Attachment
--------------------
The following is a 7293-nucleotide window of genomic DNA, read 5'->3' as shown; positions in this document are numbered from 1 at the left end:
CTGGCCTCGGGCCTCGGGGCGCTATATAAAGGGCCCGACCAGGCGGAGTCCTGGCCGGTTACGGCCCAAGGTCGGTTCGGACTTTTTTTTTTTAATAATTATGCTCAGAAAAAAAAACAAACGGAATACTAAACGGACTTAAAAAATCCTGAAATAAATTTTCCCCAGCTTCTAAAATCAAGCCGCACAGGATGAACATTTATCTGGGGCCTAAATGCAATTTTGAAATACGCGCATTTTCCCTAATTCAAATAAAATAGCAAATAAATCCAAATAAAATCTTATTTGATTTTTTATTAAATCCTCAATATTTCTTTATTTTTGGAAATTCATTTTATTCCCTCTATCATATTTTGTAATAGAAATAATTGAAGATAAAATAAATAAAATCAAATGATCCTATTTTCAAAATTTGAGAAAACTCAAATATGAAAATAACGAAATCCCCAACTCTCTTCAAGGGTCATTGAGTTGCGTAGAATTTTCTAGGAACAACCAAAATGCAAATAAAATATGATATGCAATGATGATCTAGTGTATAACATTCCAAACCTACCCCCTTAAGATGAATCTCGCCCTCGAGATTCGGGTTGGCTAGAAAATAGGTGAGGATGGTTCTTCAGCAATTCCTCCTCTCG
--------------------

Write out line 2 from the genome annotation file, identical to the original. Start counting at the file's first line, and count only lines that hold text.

CTGGCCTCGGGCCTCGGGGCGCTATATAAAGGGCCCGACCAGGCGGAGTCCTGGCCGGTTACGGCCCAAGGTCGGTTCGGACTTTTTTTTTTTAATAATTATGCTCAGAAAAAAAAACAAACGGAATACTAAACGGACTTAAAAAATCCTGAAATAAATTTTCCCCAGCTTCTAAAATCAAGCCGCACAGGATGAACATTTATCTGGGGCCTAAATGCAATTTTGAAATACGCGCATTTTCCCTAATTCAAATAAAATAGCAAATAAATCCAAATAAAATCTTATTTGATTTTTTATTAAATCCTCAATATTTCTTTATTTTTGGAAATTCATTTTATTCCCTCTATCATATTTTGTAATAGAAATAATTGAAGATAAAATAAATAAAATCAAATGATCCTATTTTCAAAATTTGAGAAAACTCAAATATGAAAATAACGAAATCCCCAACTCTCTTCAAGGGTCATTGAGTTGCGTAGAATTTTCTAGGAACAACCAAAATGCAAATAAAATATGATATGCAATGATGATCTAGTGTATAACATTCCAAACCTACCCCCTTAAGATGAATCTCGCCCTCGAGATTCGGGTTGGCTAGAAAATAGGTGAGGATGGTTCTTCAGCAATTCCTCCTCTCG